Midcaps have languished for much of the year due to the shifting vagaries of Brexit and a general malaise about the British economy that not even respectable retail sales growth or better-than-forecast GDP can alleviate. While Britain isn’t exactly an enticing, dynamic marketplace right now, it’s certainly looking cheap in several places. There’s so much sadness baked into the country’s stock market that any sort of brighter news can lead to rapid upward moves. And so it went: a sniff of a deal – any deal – and sterling leapt higher to $1.30 (depressing as that sounds), helping the FTSE 250 jump 5.3%.
Putting aside the chance that this is all simply scuttlebutt and the two sides are still at loggerheads, the big question is, what sort of deal is on the table? We believe there is too much at stake for the EU and the UK to walk away without some kind of agreement. The future relationship of Britain and the Continent hinges instead on whether the government can sell it to a divided Parliament. That’s the 50/50 call here. And whether or not it will get past three readings depends on the concessions both sides make. It could go either way and we are reluctant to make guesses about what will be acceptable to MPs dealing with the most hot button issue of their careers.
In this context, what is there to be made of German Chancellor Angela Merkel stepping down from politics? A staunch ally of the UK at the EU table, Mrs Merkel was toppled by her 2015 decision to give safe harbour to 1 million Middle-eastern refugees. The move fuelled a right-wing surge in her country and eroded her hefty political capital in the following years. She has resigned as leader of her party, but will see out her current term to 2021 as long as a snap election isn’t called first. How susceptible will Mrs Merkel be to the background pressure of a newly minted leader angling for an electoral win in three years’ time? It’s fair to assume that her replacement is likely to be more in-tune with voters’ feelings on immigration, and European co-operation and finances. It would seem the UK and Germany have a lot in common. But whether that will lead to a better Brexit result is another story …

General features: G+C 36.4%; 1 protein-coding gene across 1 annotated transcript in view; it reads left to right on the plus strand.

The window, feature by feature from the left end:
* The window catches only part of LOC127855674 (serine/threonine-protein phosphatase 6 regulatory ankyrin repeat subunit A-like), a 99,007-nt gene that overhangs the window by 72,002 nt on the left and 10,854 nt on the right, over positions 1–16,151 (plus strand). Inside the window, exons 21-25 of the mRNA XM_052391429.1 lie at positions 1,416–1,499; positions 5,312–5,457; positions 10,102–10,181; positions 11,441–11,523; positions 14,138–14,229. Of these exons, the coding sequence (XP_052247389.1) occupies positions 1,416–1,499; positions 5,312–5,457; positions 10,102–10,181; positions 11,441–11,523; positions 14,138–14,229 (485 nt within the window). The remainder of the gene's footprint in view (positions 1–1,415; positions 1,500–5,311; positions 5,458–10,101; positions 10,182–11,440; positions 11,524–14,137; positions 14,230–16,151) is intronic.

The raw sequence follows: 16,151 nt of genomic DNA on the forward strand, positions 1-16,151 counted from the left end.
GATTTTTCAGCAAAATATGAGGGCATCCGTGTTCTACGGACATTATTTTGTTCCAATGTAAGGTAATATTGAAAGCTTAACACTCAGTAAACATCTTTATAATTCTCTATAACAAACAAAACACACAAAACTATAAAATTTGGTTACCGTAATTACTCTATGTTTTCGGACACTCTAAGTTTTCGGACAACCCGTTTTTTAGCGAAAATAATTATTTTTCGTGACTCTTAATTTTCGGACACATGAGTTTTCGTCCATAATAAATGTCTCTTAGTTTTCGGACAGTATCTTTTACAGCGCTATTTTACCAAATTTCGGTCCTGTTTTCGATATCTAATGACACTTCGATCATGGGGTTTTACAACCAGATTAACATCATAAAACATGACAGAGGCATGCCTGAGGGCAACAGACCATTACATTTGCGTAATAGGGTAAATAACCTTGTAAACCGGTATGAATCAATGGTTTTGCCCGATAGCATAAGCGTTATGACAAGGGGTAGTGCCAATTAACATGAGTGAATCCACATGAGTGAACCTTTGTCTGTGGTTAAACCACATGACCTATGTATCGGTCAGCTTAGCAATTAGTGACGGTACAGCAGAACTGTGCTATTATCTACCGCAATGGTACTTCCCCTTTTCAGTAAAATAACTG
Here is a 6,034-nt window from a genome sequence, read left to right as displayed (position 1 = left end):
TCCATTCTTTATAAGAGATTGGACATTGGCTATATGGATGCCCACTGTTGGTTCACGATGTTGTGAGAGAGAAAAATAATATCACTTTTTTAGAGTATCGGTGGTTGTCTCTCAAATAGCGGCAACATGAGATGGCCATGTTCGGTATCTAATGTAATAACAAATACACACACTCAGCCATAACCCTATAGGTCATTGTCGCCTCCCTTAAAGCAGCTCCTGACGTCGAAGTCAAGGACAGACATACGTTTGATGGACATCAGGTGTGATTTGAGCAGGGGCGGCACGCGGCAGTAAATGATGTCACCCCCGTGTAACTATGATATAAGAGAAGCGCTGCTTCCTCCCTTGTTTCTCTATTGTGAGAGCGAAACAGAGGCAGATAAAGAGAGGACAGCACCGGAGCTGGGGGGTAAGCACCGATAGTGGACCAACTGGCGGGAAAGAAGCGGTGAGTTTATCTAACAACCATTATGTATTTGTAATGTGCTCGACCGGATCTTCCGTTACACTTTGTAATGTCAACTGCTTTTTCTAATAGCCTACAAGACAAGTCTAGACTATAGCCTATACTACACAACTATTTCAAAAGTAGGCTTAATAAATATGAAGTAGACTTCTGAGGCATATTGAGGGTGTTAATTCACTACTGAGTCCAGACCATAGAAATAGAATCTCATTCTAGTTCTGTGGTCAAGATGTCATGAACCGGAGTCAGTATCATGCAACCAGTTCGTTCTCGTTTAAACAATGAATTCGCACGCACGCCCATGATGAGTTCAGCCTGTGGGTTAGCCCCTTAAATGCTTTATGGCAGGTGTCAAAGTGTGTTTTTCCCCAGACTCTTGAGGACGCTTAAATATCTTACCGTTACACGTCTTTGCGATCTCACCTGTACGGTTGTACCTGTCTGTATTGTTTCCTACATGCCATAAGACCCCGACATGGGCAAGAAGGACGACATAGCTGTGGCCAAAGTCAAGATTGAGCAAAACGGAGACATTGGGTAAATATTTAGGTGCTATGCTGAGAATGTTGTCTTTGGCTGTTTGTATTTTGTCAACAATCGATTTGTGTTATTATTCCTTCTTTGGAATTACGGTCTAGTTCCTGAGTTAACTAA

UK 10-Year yield @ 1.49%
US 10-Year yield @ 3.21%
Germany 10-Year yield @ 0.43%
Italy 10-Year yield @ 3.32%
Spain 10-Year yield @ 1.57%
Economic data and companies reporting for week commencing 5 November
Monday 5 November
UK: New Car Registrations, Services PMI
US: Market Services PMI, ISM Non-Manufacturing/Services Composite, MBA Mortgage Foreclosures, Mortgage Delinquencies
EU: Sentix Investor Confidence
Interim results: Totally
Trading update: Hiscox
Tuesday 6 November
UK: BRC Sales Like-For-Like
US: JOLTS Job Openings
EU: Services PMI, Producer Price Index; FRA: Services PMI; GER: Factory Orders, Services PMI; ITA: Services PMI
Final results: Associated British Foods, Connect Group, Imperial Brands, Up Global Sourcing Holdings
Interim results: Castleton Technology, First Derivatives
Quarterly results: Randgold Resources, Verona Pharma
Trading update: Georgia Capital, Direct Line Insurance Group, Morrison (Wm) Supermarkets, Purplebricks Group, Vesuvius, Weir Group, William Hill
Wednesday 7 November
UK: Halifax House Prices
US: MBA Mortgage Applications, Consumer Credit
EU: Retail Sales; GER: Industrial Production, Construction PMI
Interim results: Dairy Crest Group, Marks & Spencer Group, Sophos Group, Wizz Air Holdings
Trading update: G4S, Wetherspoon (J D)
Thursday 8 November
UK: RICS House Price Balance
US: Initial Jobless Claims, Continuing Claims, Federal Reserve Interest Rate Decision
EU: ECB publishes Economic Bulletin; GER: Trade Balance, Current Account,
Final results: Bowleven, Gattaca, Game Digital, Tracsis
Interim results: 3i Infrastructure, Auto Trader Group, Burberry Group, Halfords Group, JZ Capital Partners, National Grid, Renewi, Sainsbury (J), Tate & Lyle, Wincanton
Quarterly results: Arrow Global Group, AstraZeneca, Coca-Cola HBC, Esure Group
Trading update: Beazley, Hikma Pharmaceuticals, Howden Joinery Group, IMI, Inmarsat, OneSavings Bank, Superdry, TI Fluid Systems
Friday 9 November
UK: Trade Balance, Industrial Production, Manufacturing Production, Construction Output, GDP, Index of Services, Private Consumption, Government Spending, Total Business Investment
US: Producer Price Index, Wholesale Inventories, University of Michigan Sentiment
Final results: Diploma